House authorizes limited use of medical marijuana for children
With backing from Connecticut’s pediatricians, the House of Representatives voted 129 to 13 Wednesday night for legislation allowing physicians to prescribe cannabis oils to treat children for a half-dozen serious medical conditions.
“These are not run-of-the-mill conditions. These are not headaches,” said Rep. Matthew Ritter, D-Hartford, co-chair of the Public Health Committee. “We’re talking about end of life, palliative care, intractable seizures.”
The bill now goes to the Senate.
The legislation would expand the state’s so-called medical marijuana law to allow physicians for the first time to prescribe a non-smokable form of cannabis for patients younger than age 18.
The state chapter of the American Academy of Pediatrics fought a similar law last year, but relented after the bill was narrowed and the organization heard from pediatric neurologists and parents of children with severe seizure disorders who saw cannabis as a last resort.
Legislators heard testimony earlier this year from Susan Meehan, a mother who moved from Montville to Augusta, Maine for legal access to cannabis oils that provided relief from the uncontrollable seizures that plagued her daughter, Cyndimae Meehan, who died last month at age 13.
Connecticut is rare among the 23 states that allow for “comprehensive” medical marijuana programs, but bars access to minors, Ritter said.
Rep. Prasad Srinivasan, R-Glastonbury, an allergist who began his medical career as a pediatrician, said he was concerned that too little is known about the effects of marijuana in the developing brain, but he was convinced that the cannabis would provide relief to suffering children that is unavailable from conventional medicines.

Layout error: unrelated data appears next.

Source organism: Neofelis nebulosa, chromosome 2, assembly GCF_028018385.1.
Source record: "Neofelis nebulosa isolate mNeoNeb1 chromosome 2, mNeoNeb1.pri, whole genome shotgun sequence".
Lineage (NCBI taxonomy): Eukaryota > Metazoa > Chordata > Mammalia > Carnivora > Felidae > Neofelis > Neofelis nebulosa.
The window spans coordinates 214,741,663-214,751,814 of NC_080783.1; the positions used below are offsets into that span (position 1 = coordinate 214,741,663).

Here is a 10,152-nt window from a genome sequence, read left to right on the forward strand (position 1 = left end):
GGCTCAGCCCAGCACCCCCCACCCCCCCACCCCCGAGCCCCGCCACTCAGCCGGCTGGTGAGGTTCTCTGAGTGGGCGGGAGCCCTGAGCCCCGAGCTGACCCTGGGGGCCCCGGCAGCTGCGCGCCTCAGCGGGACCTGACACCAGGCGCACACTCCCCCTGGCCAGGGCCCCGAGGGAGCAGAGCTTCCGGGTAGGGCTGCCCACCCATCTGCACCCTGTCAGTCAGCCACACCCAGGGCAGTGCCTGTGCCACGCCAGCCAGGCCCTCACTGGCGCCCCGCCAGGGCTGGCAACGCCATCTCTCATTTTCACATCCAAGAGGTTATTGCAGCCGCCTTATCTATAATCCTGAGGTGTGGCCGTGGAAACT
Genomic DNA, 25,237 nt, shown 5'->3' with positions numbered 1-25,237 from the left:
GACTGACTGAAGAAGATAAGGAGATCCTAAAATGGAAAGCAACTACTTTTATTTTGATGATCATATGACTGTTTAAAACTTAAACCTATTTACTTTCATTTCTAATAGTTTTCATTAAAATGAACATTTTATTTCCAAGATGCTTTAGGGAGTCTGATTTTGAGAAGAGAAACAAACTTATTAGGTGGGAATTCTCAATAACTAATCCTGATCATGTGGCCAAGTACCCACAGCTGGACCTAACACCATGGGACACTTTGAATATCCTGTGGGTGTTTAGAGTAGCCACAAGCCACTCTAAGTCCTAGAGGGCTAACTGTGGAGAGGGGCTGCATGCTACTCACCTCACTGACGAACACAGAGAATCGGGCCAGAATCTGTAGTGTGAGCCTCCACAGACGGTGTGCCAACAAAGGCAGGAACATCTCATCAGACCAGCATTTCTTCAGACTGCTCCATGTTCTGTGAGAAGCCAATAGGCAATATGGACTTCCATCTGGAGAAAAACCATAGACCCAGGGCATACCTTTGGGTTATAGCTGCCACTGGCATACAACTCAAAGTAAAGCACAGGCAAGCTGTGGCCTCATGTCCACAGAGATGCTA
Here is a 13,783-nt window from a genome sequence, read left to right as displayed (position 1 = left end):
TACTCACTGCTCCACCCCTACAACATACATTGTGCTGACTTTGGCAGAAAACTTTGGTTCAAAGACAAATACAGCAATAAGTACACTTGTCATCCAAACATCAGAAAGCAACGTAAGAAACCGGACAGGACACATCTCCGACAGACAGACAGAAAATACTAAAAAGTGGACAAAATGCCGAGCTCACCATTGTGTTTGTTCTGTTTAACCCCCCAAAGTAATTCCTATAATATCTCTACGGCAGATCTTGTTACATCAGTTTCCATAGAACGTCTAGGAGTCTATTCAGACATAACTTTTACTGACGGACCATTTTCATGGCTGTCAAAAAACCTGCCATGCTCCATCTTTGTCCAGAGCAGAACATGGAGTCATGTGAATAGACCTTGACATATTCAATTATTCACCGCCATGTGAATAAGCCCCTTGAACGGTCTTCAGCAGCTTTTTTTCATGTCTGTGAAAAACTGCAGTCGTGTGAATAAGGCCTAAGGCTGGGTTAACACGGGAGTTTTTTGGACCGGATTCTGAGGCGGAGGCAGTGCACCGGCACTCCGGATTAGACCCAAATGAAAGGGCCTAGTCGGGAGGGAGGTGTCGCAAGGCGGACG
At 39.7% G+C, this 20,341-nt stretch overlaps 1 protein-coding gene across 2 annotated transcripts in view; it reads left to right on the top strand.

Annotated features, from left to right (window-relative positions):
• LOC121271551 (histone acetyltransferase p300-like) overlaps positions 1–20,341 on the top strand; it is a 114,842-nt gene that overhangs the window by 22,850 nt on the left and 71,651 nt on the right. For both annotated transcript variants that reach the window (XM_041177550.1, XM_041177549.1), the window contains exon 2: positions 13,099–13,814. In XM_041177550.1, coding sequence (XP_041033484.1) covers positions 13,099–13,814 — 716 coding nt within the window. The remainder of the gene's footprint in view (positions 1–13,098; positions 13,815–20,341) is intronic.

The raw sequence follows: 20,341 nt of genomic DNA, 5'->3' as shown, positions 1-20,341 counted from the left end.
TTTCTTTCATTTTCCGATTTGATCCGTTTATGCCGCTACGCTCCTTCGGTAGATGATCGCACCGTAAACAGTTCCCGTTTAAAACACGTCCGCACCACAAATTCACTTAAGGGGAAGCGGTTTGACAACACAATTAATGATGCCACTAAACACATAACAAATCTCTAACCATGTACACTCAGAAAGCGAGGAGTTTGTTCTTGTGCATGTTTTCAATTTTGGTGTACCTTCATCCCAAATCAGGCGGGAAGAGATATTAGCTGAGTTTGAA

“I am in strong support of this piece of legislation,” he said.
But Rep. Vincent Candelora, R-North Branford, said he was a skeptic who wanted to see more research.
“We need it to be proven,” he said.
Rep. Pam Staneski, R-Milford, praised Connecticut’s existing medical marijuana program as well-regulated, but she, too, said she was reluctant to see it expanded without further research.
“I’m happy we are putting the research component in,” she said.
But Candelora and Staneski ultimately voted for passage.
Rep. Jason Perillo, R-Shelton, told his colleagues that the legislation will help children now dying in pain or living with constant seizures. He urged them to move past the political fear of defending cannabis for kids.
“This is medication and treatment for kids who have so many seizures a day that their lives are so difficult to live,” Perillo said. “That’s how I explain this to myself. That’s how I explain this to my constituents. This is medical care to kids who need it.”
Rep. Doug Dubitsky, R-Chaplin, said he supports the bill as a parent who would do everything he could for one of his children if they needed relief from pain and conventional medicine was not working. The legislature should not stand in the way of such parents.
“We’re not talking about toddlers walking around doing joints,” he said.
Two physicians and a parent need to consent to treatment with cannabis under the bill.
The legislation also authorizes the commissioner of consumer protection, whose department regulates the growth and sale of marijuana for medical purposes, to allow hospitals and higher-education institutions to conduct research on medical cannabis.
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